Thursday, October 22, 2009

The Convalescent by Jessica Anthony

I literally just finished reading this book today during my morning commute on the train. Still not quite sure how I feel about the ending, but I loved the rest of the book. I suppose the ending is kind of amazing because it's so bizarre (although that certainly isn't the only part of the book I would describe that way).

Anyway, The Convalescent is about a small ugly man named Rovar Pfliegman who sells [stolen] meat out of a broken down bus in the middle of a field in Virginia. The narrative jumps back and forth between the history of the Pfliefman's and Rovar's day to day existence and occasionally also his childhood. All of these aspects are seamlessly woven together to create a portrait of a simultaneously humorous and somber existence.

I could probably ramble forever about all the little things in this book that were interesting and funny and contribute to making it totally-worth-reading. However, one thing in particular has been nibbling on my brain as I've been thinking about this book. Rovar is a strange narrator. About 3/4 of the way through the book, he gets a look at his folder in Dr. Monica's office, and sees her notes about him: "Pseudomaniacal tendencies...Invents various illnesses for personal attention...PHYSICALLY, THERE IS NOTHING WRONG WITH HIM" (187). This blunt note comes as a surprise, as Rovar laments his unfortunate physical state repeatedly throughout the narrative. Is it all a lie? Or do others simply not perceive his pain? Are his claims of disfigurement not physical but rather a metaphorical reflection of himself, or society?

Rovar's reliability as a narrator comes into question, but it's not quite as simple as just that. Since throughout the book he also is relating the history of his people, Rovar's narration also represents a construction of history--an untold history, no less. And with Rovar as the supposed last remaining Pfliegman, he is the only source for this history aside from a book given to him by his grandfather: The Rise and Fall and Rise of the Hungarians by Anonymus (sic) (as for the title...I think that's about right). Throughout the book, it is implied that the weakest members of a society, those whose history is forgotten and left untold, are often the ones who hold society together, the ones who create an invisible skeleton upon which the epic "mainstream" version of history can be constructed. Perhaps not a novel concept necessarily, but Anthony presents it with enough humor and fantasy to make one really wonder what could be missing from our history books, and how that history was decided on.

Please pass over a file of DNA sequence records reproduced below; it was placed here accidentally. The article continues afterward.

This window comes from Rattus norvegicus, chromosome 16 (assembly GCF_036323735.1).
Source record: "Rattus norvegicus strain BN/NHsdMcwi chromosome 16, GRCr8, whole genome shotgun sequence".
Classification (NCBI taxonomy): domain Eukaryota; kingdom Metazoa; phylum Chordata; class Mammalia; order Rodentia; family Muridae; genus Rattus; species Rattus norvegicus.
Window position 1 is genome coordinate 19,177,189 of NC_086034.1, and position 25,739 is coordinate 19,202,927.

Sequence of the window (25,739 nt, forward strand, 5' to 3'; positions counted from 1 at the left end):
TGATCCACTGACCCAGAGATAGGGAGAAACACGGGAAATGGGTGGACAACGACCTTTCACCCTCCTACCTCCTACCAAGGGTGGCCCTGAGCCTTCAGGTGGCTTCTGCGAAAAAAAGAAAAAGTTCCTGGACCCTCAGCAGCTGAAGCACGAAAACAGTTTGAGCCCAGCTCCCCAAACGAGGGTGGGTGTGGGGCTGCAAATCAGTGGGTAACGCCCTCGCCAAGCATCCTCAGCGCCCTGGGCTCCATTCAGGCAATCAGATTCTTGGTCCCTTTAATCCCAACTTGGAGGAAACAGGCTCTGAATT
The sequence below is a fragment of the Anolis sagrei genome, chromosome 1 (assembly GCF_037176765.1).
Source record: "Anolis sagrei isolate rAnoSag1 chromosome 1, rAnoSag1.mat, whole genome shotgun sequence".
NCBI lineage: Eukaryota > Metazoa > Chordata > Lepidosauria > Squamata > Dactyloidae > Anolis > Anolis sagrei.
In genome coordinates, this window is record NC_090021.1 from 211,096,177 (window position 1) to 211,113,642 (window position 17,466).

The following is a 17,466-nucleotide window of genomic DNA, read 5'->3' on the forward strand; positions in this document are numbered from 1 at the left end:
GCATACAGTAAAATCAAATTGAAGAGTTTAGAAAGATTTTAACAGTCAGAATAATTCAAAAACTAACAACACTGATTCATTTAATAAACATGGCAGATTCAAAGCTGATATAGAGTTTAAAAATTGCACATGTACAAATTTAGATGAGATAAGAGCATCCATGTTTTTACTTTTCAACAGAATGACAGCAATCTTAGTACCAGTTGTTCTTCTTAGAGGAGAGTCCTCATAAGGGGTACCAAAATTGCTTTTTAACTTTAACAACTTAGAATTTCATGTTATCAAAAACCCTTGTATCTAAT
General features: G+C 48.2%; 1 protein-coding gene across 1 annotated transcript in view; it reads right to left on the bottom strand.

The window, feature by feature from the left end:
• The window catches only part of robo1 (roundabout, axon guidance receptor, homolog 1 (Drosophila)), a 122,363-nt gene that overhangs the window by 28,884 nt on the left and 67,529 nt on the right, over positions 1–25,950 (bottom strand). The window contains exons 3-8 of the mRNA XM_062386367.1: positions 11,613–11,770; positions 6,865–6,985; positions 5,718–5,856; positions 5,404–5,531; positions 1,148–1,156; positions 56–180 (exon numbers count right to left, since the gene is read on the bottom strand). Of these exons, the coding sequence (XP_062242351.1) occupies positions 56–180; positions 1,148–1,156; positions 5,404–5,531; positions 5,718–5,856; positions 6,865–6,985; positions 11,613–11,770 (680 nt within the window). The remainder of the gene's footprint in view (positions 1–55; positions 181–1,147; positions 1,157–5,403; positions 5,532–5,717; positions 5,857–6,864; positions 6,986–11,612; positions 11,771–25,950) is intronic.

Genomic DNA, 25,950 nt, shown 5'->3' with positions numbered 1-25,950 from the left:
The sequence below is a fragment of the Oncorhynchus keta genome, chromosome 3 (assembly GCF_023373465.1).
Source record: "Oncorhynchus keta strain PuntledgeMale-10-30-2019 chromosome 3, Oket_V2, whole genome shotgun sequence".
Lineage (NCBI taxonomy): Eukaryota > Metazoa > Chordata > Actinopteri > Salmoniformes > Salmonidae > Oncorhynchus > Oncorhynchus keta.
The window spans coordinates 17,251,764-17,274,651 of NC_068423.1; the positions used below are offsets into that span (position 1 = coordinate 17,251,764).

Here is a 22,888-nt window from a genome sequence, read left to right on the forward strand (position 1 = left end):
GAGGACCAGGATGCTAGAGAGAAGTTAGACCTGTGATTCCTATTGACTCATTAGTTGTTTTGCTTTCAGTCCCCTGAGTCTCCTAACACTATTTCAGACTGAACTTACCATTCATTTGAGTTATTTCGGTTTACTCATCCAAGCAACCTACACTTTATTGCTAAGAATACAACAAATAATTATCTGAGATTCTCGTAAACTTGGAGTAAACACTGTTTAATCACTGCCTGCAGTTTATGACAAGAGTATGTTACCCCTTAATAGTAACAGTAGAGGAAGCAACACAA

Aside from the epic question of HISTORY, The Convalescent also simply calls attention to the small things in life--whether the small things are actually things, or even people.

It's a beautiful book and I highly recommend it. The book design and bookjacket are also wonderful so even if you hate reading it, I'm sure you'll at least enjoy holding it.

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